Multiple Defense Agencies Examining Possible Spy Balloon Found off Alaska Coast: Pentagon

Caden Pearson
By Caden Pearson
March 6, 2024US News
Multiple Defense Agencies Examining Possible Spy Balloon Found off Alaska Coast: Pentagon
A U.S. Air Force pilot looked down at the suspected Chinese surveillance balloon as it hovered over the Central Continental United States on Feb. 3, 2023. Recovery efforts began shortly after the balloon was downed. (Department of Defense via Getty Images)

Multiple defense agencies will analyze the debris of an unidentified high-altitude balloon recovered in waters near Alaska, according to the Pentagon.

Last week, fishermen found the debris off the coast of Alaska after it flew over the western continental United States.

Pentagon spokesperson Sue Gough said defense officials would not yet characterize it as a spy balloon but that a number of agencies are looking into it.

“The debris is currently at Joint Base Elmendorf-Richardson, Alaska, and has been transferred to a DoD facility,” Ms. Gough said in an emailed statement, using the acronym for Department of Defense.

“We do not know why the balloon was in the waters off the coast of Alaska, nor are we going to characterize it at this time, but hope to learn more about the balloon’s origin and purpose after further analysis of the material, which will be conducted by multiple agencies.”

The Pentagon’s confirmation on Wednesday marked the first public acknowledgment that the discovered object was indeed a balloon.

Last Friday, fishermen came across the debris. Upon finding the suspicious object, the fishermen promptly alerted law enforcement, providing photos that raised concerns among local officials, leading them to involve the FBI.

At the time of discovery, the nature of the object was unclear, and officials were uncertain if it was a balloon at all. Nevertheless, the FBI determined that its resemblance to a surveillance balloon owned by a foreign government was significant enough to justify further investigation.

Last month, the U.S. military monitored the balloon’s trajectory across the western United States.

The North American Aerospace Defense Command (NORAD), responsible for overseeing North American airspace in collaboration with Canada, assessed that it did not pose an immediate threat.

A NORAD spokesperson previously told The Epoch Times that it and the Federal Aviation Administration (FAA) detected the small balloon flying at an altitude fluctuating between 43,000 and 45,000 feet.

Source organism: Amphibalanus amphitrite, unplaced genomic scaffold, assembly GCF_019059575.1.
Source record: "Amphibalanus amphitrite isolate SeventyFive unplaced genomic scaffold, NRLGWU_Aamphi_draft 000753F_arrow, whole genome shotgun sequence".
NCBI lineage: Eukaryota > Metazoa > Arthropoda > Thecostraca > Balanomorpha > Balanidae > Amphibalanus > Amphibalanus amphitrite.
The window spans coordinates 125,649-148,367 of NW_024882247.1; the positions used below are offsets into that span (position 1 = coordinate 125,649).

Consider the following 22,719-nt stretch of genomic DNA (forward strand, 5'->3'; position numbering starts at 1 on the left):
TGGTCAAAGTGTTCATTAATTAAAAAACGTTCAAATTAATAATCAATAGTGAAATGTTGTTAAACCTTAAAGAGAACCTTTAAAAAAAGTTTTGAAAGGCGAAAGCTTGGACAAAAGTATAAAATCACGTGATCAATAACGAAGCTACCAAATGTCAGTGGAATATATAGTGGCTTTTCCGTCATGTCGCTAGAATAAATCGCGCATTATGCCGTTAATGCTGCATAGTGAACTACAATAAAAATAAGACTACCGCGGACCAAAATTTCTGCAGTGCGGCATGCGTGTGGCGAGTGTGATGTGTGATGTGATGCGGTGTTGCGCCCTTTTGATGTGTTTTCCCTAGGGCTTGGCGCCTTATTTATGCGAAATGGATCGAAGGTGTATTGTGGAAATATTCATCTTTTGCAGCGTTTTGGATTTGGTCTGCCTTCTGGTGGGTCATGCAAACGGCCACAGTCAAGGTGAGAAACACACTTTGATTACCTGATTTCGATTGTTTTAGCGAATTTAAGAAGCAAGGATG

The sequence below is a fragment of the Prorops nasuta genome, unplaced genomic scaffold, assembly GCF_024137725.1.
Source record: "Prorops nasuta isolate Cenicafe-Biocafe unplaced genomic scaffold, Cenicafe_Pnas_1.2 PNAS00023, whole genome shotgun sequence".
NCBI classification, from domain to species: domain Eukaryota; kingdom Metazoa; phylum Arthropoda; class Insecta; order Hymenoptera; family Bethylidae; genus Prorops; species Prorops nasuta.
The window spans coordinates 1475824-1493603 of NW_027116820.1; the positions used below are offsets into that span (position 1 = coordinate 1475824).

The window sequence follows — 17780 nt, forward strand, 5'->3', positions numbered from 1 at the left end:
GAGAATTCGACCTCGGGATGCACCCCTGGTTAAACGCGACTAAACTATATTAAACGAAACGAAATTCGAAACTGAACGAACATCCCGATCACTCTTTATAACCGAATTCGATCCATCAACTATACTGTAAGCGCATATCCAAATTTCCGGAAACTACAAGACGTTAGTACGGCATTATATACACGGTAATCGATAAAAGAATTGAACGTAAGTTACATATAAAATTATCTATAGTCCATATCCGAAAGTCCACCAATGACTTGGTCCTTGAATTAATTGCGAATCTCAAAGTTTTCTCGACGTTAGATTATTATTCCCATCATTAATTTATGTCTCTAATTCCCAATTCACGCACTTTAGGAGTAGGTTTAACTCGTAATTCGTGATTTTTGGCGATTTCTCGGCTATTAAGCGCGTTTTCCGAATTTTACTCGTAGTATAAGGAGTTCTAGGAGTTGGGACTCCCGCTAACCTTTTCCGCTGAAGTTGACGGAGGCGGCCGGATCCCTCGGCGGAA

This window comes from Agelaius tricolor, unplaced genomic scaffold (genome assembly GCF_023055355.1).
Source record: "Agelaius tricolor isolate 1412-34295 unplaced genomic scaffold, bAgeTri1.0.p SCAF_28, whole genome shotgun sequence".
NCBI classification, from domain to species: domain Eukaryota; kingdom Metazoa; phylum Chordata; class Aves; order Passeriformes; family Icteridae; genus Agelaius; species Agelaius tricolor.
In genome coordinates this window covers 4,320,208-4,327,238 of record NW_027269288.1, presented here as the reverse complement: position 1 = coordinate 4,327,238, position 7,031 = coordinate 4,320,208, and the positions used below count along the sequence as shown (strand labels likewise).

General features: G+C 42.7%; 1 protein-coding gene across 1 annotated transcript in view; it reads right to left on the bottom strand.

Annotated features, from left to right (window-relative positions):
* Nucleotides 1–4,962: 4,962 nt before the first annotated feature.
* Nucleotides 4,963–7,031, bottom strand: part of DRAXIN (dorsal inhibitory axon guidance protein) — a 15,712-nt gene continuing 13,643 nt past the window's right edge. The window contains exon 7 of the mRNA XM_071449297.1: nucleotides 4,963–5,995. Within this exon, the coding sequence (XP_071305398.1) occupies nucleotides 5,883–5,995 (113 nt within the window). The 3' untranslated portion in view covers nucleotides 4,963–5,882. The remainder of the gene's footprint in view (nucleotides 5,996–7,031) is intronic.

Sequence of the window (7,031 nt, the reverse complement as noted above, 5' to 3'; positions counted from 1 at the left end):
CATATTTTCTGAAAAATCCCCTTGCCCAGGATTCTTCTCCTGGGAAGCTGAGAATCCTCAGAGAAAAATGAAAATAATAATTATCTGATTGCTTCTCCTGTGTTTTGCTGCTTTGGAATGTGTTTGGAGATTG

NORAD fighters intercepted the balloon over Utah and determined that it lacked maneuverability, posing no threat to national security. The FAA also confirmed that it did not pose a hazard to flight safety.

The incident comes about one year after a significant diplomatic incident involving a Chinese spy balloon that was allowed to traverse the continental United States. It passed over three sites linked to the nation’s nuclear program before being shot down off the coast of South Carolina.

The previous espionage-linked balloon, observers say, was part of a broader campaign orchestrated by the Chinese Communist Party (CCP), which governs China as a single-party state.

Spy balloon
Sailors assigned to Explosive Ordnance Disposal Group 2 recover a high-altitude surveillance balloon off the coast of Myrtle Beach, S.C., on Feb. 5, 2023. (U.S. Navy via AP)

Unlike the balloon recovered near Alaska, the CCP spy balloon shot down on the U.S. East Coast possessed maneuverability and housed an extensive array of electronics and power sources.

According to U.S. officials, the CCP-linked balloon fleet has undertaken at least two dozen missions spanning five continents, including in Latin America, in recent years.

The Pentagon acknowledged an “awareness gap” that allowed three other Chinese spy balloons to traverse U.S. territory during the Trump administration. This caused the United States to revise its protocols for identifying and tracking similar objects on radar.

In the last two months, Taiwan has accused Beijing of sending multiple balloons through its airspace.

Eight Chinese balloons crossed the Taiwan Strait in the 24 hours leading to the morning of Feb. 11, as reported by Taiwan’s defense ministry.

Taiwan started including data on Chinese balloon sightings in its daily reports on the CCP’s military activities in December 2023, though China had been sending balloons near the self-governed island for years.

The CCP asserts territorial claims over Taiwan, vowing to use force if necessary, while the regime’s leader, Xi Jinping, remains committed to achieving “reunification” with democratically governed Taiwan despite the CCP never having ruled the island.

Dorothy Li and Andrew Thornebrooke contributed to this report.

From The Epoch Times

ntd newsletter icon
Sign up for NTD Daily
What you need to know, summarized in one email.
Stay informed with accurate news you can trust.
By registering for the newsletter, you agree to the Privacy Policy.